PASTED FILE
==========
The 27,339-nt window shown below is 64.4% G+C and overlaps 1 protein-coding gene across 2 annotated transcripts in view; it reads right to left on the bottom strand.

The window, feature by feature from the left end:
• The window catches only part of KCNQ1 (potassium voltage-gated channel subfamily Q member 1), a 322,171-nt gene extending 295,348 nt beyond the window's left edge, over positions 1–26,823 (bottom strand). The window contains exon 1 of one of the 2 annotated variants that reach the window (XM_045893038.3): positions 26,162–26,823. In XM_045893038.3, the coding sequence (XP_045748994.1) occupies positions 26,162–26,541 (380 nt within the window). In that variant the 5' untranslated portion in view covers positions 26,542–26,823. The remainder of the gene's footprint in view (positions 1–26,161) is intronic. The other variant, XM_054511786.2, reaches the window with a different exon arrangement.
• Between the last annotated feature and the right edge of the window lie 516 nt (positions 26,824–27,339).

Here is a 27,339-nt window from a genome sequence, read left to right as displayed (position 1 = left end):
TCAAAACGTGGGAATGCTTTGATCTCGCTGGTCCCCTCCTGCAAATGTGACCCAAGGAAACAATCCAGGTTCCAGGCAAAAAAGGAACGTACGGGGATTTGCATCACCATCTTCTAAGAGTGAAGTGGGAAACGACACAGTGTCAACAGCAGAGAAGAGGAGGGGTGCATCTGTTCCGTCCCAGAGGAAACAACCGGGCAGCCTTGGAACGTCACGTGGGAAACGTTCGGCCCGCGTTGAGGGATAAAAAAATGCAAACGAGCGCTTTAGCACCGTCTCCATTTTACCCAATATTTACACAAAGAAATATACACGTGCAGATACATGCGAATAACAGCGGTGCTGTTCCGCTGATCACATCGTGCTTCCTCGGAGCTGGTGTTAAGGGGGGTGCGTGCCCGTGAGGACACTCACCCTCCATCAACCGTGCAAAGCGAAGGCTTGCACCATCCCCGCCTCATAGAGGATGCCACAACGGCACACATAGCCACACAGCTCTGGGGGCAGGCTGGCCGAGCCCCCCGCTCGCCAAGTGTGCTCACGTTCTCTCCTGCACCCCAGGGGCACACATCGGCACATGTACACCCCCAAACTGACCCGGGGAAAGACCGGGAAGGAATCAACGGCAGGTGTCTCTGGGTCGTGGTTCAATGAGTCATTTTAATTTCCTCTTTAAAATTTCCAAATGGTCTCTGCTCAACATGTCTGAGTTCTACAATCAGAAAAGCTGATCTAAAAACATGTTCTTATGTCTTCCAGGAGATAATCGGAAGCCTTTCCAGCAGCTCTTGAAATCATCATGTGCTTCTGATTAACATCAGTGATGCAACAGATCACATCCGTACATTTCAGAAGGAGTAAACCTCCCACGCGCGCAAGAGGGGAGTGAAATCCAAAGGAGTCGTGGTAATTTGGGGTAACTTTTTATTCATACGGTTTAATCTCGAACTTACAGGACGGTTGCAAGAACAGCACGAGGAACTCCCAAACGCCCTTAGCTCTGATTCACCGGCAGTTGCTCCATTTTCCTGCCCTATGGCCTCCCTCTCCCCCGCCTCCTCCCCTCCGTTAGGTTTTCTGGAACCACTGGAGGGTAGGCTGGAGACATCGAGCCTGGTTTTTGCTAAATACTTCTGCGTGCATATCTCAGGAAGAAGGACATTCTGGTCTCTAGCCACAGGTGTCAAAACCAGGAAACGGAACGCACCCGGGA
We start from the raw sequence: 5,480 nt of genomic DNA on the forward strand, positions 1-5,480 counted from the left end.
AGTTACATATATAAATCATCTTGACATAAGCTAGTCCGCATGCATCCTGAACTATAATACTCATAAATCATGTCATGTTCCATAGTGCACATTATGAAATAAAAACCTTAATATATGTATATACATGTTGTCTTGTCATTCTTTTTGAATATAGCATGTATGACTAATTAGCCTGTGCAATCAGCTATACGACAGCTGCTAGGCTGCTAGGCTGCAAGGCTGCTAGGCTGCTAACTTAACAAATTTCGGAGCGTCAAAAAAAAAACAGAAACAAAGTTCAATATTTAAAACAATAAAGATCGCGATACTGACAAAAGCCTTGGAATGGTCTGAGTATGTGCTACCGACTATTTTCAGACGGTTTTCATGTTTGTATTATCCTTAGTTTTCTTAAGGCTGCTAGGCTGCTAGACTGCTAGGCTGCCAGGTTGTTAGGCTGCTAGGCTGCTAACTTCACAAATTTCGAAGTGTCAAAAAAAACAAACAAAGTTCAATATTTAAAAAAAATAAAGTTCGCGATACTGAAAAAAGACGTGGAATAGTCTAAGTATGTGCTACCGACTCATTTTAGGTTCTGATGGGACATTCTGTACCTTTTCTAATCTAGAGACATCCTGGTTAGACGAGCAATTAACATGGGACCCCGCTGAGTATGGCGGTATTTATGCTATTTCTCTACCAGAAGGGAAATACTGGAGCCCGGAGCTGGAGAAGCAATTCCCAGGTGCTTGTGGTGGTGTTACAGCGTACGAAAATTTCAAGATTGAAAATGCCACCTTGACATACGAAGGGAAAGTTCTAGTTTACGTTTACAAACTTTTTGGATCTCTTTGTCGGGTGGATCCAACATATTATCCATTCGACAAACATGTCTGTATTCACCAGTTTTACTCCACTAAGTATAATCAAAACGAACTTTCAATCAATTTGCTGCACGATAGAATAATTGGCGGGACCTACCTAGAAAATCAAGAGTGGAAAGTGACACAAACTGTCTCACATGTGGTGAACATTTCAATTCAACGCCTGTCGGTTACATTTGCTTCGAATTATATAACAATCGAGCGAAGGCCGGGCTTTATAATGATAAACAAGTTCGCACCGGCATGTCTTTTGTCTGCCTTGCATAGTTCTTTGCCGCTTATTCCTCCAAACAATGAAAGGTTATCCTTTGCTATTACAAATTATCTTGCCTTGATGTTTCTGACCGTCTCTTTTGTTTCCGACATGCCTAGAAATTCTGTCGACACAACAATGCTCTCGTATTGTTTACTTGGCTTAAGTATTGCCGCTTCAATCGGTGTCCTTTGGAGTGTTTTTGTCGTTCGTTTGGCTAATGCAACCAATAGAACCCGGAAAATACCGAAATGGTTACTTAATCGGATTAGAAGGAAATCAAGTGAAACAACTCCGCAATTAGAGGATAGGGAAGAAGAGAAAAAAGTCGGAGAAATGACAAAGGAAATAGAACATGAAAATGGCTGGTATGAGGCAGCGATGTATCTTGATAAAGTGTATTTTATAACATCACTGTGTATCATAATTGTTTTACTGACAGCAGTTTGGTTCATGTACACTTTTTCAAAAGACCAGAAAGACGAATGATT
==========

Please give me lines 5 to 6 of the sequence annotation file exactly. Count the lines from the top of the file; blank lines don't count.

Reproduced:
Here is a 27,339-nt window from a genome sequence, read left to right as displayed (position 1 = left end):
TCAAAACGTGGGAATGCTTTGATCTCGCTGGTCCCCTCCTGCAAATGTGACCCAAGGAAACAATCCAGGTTCCAGGCAAAAAAGGAACGTACGGGGATTTGCATCACCATCTTCTAAGAGTGAAGTGGGAAACGACACAGTGTCAACAGCAGAGAAGAGGAGGGGTGCATCTGTTCCGTCCCAGAGGAAACAACCGGGCAGCCTTGGAACGTCACGTGGGAAACGTTCGGCCCGCGTTGAGGGATAAAAAAATGCAAACGAGCGCTTTAGCACCGTCTCCATTTTACCCAATATTTACACAAAGAAATATACACGTGCAGATACATGCGAATAACAGCGGTGCTGTTCCGCTGATCACATCGTGCTTCCTCGGAGCTGGTGTTAAGGGGGGTGCGTGCCCGTGAGGACACTCACCCTCCATCAACCGTGCAAAGCGAAGGCTTGCACCATCCCCGCCTCATAGAGGATGCCACAACGGCACACATAGCCACACAGCTCTGGGGGCAGGCTGGCCGAGCCCCCCGCTCGCCAAGTGTGCTCACGTTCTCTCCTGCACCCCAGGGGCACACATCGGCACATGTACACCCCCAAACTGACCCGGGGAAAGACCGGGAAGGAATCAACGGCAGGTGTCTCTGGGTCGTGGTTCAATGAGTCATTTTAATTTCCTCTTTAAAATTTCCAAATGGTCTCTGCTCAACATGTCTGAGTTCTACAATCAGAAAAGCTGATCTAAAAACATGTTCTTATGTCTTCCAGGAGATAATCGGAAGCCTTTCCAGCAGCTCTTGAAATCATCATGTGCTTCTGATTAACATCAGTGATGCAACAGATCACATCCGTACATTTCAGAAGGAGTAAACCTCCCACGCGCGCAAGAGGGGAGTGAAATCCAAAGGAGTCGTGGTAATTTGGGGTAACTTTTTATTCATACGGTTTAATCTCGAACTTACAGGACGGTTGCAAGAACAGCACGAGGAACTCCCAAACGCCCTTAGCTCTGATTCACCGGCAGTTGCTCCATTTTCCTGCCCTATGGCCTCCCTCTCCCCCGCCTCCTCCCCTCCGTTAGGTTTTCTGGAACCACTGGAGGGTAGGCTGGAGACATCGAGCCTGGTTTTTGCTAAATACTTCTGCGTGCATATCTCAGGAAGAAGGACATTCTGGTCTCTAGCCACAGGTGTCAAAACCAGGAAACGGAACGCACCCGGGA